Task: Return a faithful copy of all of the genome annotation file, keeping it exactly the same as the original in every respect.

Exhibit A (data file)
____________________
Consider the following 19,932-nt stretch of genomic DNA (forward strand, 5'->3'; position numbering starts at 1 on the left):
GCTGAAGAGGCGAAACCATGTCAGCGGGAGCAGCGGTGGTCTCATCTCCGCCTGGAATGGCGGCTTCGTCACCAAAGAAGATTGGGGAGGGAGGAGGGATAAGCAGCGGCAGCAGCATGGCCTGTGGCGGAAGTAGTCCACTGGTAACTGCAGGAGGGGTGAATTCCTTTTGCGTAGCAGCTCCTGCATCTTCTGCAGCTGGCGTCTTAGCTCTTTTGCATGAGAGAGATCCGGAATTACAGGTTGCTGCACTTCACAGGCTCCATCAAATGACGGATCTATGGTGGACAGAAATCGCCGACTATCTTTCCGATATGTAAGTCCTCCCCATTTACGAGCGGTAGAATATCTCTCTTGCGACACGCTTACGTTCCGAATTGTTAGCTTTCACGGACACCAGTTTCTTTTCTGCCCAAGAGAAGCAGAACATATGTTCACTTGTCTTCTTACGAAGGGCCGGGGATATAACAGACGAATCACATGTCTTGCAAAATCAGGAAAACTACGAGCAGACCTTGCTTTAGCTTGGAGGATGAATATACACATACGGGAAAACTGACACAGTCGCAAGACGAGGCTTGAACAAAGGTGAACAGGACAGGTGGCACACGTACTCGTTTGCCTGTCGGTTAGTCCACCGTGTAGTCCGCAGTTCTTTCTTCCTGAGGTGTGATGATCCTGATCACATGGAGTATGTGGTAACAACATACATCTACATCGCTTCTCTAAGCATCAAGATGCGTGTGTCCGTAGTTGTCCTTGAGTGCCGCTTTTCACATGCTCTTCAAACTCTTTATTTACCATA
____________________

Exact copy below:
Consider the following 19,932-nt stretch of genomic DNA (forward strand, 5'->3'; position numbering starts at 1 on the left):
GCTGAAGAGGCGAAACCATGTCAGCGGGAGCAGCGGTGGTCTCATCTCCGCCTGGAATGGCGGCTTCGTCACCAAAGAAGATTGGGGAGGGAGGAGGGATAAGCAGCGGCAGCAGCATGGCCTGTGGCGGAAGTAGTCCACTGGTAACTGCAGGAGGGGTGAATTCCTTTTGCGTAGCAGCTCCTGCATCTTCTGCAGCTGGCGTCTTAGCTCTTTTGCATGAGAGAGATCCGGAATTACAGGTTGCTGCACTTCACAGGCTCCATCAAATGACGGATCTATGGTGGACAGAAATCGCCGACTATCTTTCCGATATGTAAGTCCTCCCCATTTACGAGCGGTAGAATATCTCTCTTGCGACACGCTTACGTTCCGAATTGTTAGCTTTCACGGACACCAGTTTCTTTTCTGCCCAAGAGAAGCAGAACATATGTTCACTTGTCTTCTTACGAAGGGCCGGGGATATAACAGACGAATCACATGTCTTGCAAAATCAGGAAAACTACGAGCAGACCTTGCTTTAGCTTGGAGGATGAATATACACATACGGGAAAACTGACACAGTCGCAAGACGAGGCTTGAACAAAGGTGAACAGGACAGGTGGCACACGTACTCGTTTGCCTGTCGGTTAGTCCACCGTGTAGTCCGCAGTTCTTTCTTCCTGAGGTGTGATGATCCTGATCACATGGAGTATGTGGTAACAACATACATCTACATCGCTTCTCTAAGCATCAAGATGCGTGTGTCCGTAGTTGTCCTTGAGTGCCGCTTTTCACATGCTCTTCAAACTCTTTATTTACCATA